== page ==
• That’s a sad story to hear honestly. Sounds like things weren’t great on a communication level and feelings were hurt.


  • It sounds like a lot more than just crying. He wasn’t able to help her positively or calmly.


  • She’s giving birth! She gets to have in there whoever she wants. Good call. I had my hubby, but he is an amazing support. I couldn’t have done it without him.


  • Something like your child’s birth is important and your husband should of been there for you, my husband never wanted to be with me but never told me he never had any intention of being with me.


  • My husband said, watching me go through so much pain, knowing there was nothing he could do to stop it, was the most difficult thing he has ever had to do. Yes we endure the pain of childbirth but imagine how traumatic it is to watch someone you love suffer so much pain. We have natural endorphins that kick in during labour, we can have the options of gas, drugs & even an epidural to help alleviate our pain, but the partners just have to sit there and helplessly watch. Yes they can hold our hands & help distract us but they know its not enough & naturally sometimes it can all be too much. Have you ever watched your child in pain & although you have tried to be brave & strong for them, you’ve ended up crying because there is nothing you can do to help?? In this situation the mother-to-be knew what her husband was like, so why wasn’t there a back up support person to step in if needed? He could have stepped back & experienced the birth while allowing someone else to give her the birthing support she needed. I’m not sure if I was him, I could ever accept being denied the right to watch my child enter the world :(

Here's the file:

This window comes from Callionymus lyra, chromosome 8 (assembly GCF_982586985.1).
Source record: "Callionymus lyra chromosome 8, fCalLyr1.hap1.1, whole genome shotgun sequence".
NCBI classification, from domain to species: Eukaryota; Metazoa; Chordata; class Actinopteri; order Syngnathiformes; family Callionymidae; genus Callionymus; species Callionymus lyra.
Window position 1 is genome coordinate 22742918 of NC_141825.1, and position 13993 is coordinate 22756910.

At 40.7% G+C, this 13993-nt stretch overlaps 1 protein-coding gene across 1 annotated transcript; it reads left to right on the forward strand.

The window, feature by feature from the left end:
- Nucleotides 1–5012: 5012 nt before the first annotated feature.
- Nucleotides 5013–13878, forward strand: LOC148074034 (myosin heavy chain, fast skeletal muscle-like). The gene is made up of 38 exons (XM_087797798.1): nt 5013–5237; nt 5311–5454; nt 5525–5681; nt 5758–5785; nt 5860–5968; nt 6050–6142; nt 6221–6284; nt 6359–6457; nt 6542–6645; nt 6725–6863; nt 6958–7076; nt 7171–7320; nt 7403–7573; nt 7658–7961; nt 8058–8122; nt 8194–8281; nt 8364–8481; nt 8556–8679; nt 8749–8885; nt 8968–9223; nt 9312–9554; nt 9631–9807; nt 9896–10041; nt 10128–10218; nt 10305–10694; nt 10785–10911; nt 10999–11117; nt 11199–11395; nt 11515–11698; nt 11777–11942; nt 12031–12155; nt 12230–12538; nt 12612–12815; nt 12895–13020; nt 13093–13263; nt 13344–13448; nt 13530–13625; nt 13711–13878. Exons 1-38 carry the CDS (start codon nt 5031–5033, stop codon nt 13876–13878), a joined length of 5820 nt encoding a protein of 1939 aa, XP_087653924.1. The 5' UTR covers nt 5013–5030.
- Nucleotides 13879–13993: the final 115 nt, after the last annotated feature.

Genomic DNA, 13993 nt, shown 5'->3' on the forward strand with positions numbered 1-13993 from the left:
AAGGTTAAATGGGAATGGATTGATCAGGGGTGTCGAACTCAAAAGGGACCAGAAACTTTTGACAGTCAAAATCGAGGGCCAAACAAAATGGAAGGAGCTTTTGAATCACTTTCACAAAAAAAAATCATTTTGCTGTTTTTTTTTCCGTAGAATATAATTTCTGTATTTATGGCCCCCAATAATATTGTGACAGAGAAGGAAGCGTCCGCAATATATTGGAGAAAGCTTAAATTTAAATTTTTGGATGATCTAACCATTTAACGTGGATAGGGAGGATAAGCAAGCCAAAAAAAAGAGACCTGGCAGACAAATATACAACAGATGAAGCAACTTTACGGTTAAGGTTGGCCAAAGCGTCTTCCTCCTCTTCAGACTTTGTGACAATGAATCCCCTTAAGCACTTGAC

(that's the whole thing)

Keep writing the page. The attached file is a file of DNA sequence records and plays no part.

• Yes I agree with you, it must have been very hurtful for the dad


  • Oh no this sounds horrible! My husband was the only one with me for all 3 of my children and he pretty much just sat there doing nothing. I didn’t mind though because I didn’t want anyone touching me all speaking to me when I was going through the contractions.


  • Ooh. This sounds bad for both of them. Ideally husband should have been there, but it’s not like you’re in a good position to negotiate calmly while you’re giving birth. I think maybe asking him to leave was the best solution in a bad situation.


  • I had my hubby with me and after 14hrs of labour we kicked student midwife from the room ( please don’t judge)


  • Wow that’s intense


  • I can imagine the dad was hurt because he was kicked out entirely ! I think the midwife should have stepped in on the moment he was struggling and suggest him to take a break, a wee walk and deep breaths and come back in 5-10min when he is calmed down and possibly repeat that when needed. I feel he was given no choice. As the father of the child he’s just as important

    • What I mean is that the mum delivers THEIR baby, not HER baby

      • I respectfully disagree. He’s absolutely just as important to the child, but in that moment the mother is and should be the priority as the one giving birth… he was making it about himself and putting unnecessary stress on his wife who was going through labour and she had every right to ask him to go


  • They are there for support and if she felt otherwise, she had every right to kick out anyone she wanted


  • The pregnant person is the ONLY person who has a right to be in the delivery room. Everyone else in there should be supporting her, not selfishly making it all about someone else(even the father)!